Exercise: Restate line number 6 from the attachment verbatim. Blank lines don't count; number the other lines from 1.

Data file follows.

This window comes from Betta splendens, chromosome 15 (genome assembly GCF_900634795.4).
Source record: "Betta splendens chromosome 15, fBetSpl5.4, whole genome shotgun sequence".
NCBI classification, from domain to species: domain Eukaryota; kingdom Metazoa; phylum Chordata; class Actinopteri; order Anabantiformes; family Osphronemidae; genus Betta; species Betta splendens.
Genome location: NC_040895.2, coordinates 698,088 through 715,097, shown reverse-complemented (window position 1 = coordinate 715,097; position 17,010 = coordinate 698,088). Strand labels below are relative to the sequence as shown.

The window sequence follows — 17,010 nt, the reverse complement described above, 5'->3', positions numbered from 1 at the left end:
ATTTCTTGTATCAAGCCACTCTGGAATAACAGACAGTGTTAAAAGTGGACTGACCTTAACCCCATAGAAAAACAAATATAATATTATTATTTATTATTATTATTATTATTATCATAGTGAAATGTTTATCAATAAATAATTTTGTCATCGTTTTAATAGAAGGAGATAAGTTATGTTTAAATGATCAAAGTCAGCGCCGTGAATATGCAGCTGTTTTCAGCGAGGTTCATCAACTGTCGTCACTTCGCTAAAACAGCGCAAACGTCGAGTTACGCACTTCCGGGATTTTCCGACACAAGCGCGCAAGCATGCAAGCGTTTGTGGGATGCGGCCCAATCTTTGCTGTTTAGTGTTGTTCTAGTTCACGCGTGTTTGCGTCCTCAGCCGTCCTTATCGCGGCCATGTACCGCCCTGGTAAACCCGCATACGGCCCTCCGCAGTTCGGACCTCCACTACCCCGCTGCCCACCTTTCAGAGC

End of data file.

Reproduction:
ATTTCTTGTATCAAGCCACTCTGGAATAACAGACAGTGTTAAAAGTGGACTGACCTTAACCCCATAGAAAAACAAATATAATATTATTATTTATTATTATTATTATTATTATCATAGTGAAATGTTTATCAATAAATAATTTTGTCATCGTTTTAATAGAAGGAGATAAGTTATGTTTAAATGATCAAAGTCAGCGCCGTGAATATGCAGCTGTTTTCAGCGAGGTTCATCAACTGTCGTCACTTCGCTAAAACAGCGCAAACGTCGAGTTACGCACTTCCGGGATTTTCCGACACAAGCGCGCAAGCATGCAAGCGTTTGTGGGATGCGGCCCAATCTTTGCTGTTTAGTGTTGTTCTAGTTCACGCGTGTTTGCGTCCTCAGCCGTCCTTATCGCGGCCATGTACCGCCCTGGTAAACCCGCATACGGCCCTCCGCAGTTCGGACCTCCACTACCCCGCTGCCCACCTTTCAGAGC